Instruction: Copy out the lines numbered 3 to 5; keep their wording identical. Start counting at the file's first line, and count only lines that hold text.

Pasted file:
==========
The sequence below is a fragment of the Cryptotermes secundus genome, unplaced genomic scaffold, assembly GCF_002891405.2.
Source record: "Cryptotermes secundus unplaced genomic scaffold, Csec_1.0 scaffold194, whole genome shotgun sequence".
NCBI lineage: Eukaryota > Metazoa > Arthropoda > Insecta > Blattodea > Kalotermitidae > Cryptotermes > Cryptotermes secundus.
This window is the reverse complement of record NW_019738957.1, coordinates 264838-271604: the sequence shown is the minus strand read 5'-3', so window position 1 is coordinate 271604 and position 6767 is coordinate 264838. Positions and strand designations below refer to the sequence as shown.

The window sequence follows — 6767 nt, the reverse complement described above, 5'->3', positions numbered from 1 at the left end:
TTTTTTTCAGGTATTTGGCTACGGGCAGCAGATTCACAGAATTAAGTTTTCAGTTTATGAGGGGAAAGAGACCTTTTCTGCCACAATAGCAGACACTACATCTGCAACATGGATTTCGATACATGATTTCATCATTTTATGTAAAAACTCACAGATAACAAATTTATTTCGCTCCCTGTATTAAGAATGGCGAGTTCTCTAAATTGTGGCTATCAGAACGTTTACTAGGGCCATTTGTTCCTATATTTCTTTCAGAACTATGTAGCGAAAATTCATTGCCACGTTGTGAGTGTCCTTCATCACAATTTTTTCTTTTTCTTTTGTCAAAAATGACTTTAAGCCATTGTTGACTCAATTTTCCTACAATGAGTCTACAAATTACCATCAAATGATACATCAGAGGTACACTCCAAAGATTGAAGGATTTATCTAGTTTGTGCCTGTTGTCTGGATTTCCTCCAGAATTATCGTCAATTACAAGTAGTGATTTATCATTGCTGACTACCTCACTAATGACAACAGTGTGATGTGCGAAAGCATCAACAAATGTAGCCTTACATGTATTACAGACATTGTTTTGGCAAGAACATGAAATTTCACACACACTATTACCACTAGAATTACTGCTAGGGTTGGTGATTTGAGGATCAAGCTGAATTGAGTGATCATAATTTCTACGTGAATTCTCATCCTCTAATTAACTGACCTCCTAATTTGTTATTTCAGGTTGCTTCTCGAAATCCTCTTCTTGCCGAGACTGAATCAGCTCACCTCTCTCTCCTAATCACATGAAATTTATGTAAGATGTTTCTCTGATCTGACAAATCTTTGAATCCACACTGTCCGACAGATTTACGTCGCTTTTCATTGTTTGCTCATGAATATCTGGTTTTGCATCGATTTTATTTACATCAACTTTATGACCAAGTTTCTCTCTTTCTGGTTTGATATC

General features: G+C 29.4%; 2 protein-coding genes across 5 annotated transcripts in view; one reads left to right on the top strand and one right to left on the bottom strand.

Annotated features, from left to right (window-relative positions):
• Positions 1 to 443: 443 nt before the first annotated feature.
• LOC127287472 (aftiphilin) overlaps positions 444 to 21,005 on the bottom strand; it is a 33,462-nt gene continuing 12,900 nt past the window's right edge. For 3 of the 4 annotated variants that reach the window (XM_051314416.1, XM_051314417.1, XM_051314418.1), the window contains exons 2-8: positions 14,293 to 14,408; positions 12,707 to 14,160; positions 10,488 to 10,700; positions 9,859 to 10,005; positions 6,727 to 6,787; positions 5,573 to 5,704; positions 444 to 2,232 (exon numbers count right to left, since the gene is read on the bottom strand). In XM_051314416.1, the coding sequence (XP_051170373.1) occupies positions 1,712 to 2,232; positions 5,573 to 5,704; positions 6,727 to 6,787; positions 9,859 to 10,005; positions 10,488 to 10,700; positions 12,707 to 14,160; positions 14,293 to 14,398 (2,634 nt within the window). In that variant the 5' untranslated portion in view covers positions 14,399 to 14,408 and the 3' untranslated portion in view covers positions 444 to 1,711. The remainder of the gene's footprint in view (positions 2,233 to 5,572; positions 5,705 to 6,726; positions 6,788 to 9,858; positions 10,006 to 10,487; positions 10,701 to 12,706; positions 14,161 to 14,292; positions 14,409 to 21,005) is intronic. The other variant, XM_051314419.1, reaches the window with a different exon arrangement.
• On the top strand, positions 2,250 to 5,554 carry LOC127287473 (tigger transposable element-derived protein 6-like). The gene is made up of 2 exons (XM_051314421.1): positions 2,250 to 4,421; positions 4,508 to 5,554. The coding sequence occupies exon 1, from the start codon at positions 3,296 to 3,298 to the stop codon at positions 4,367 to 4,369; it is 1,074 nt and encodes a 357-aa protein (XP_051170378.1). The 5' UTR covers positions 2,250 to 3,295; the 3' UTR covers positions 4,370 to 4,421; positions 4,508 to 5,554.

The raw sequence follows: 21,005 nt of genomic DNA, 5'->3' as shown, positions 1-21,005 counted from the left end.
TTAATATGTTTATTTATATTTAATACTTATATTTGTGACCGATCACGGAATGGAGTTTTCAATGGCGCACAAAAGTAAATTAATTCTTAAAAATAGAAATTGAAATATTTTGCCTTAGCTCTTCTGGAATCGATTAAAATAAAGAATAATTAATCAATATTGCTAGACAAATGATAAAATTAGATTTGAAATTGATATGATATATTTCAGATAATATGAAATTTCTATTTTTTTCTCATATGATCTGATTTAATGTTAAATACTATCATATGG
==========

NCBI lineage: Eukaryota > Metazoa > Arthropoda > Insecta > Blattodea > Kalotermitidae > Cryptotermes > Cryptotermes secundus.
This window is the reverse complement of record NW_019738957.1, coordinates 264838-271604: the sequence shown is the minus strand read 5'-3', so window position 1 is coordinate 271604 and position 6767 is coordinate 264838. Positions and strand designations below refer to the sequence as shown.

The window sequence follows — 6767 nt, the reverse complement described above, 5'->3', positions numbered from 1 at the left end: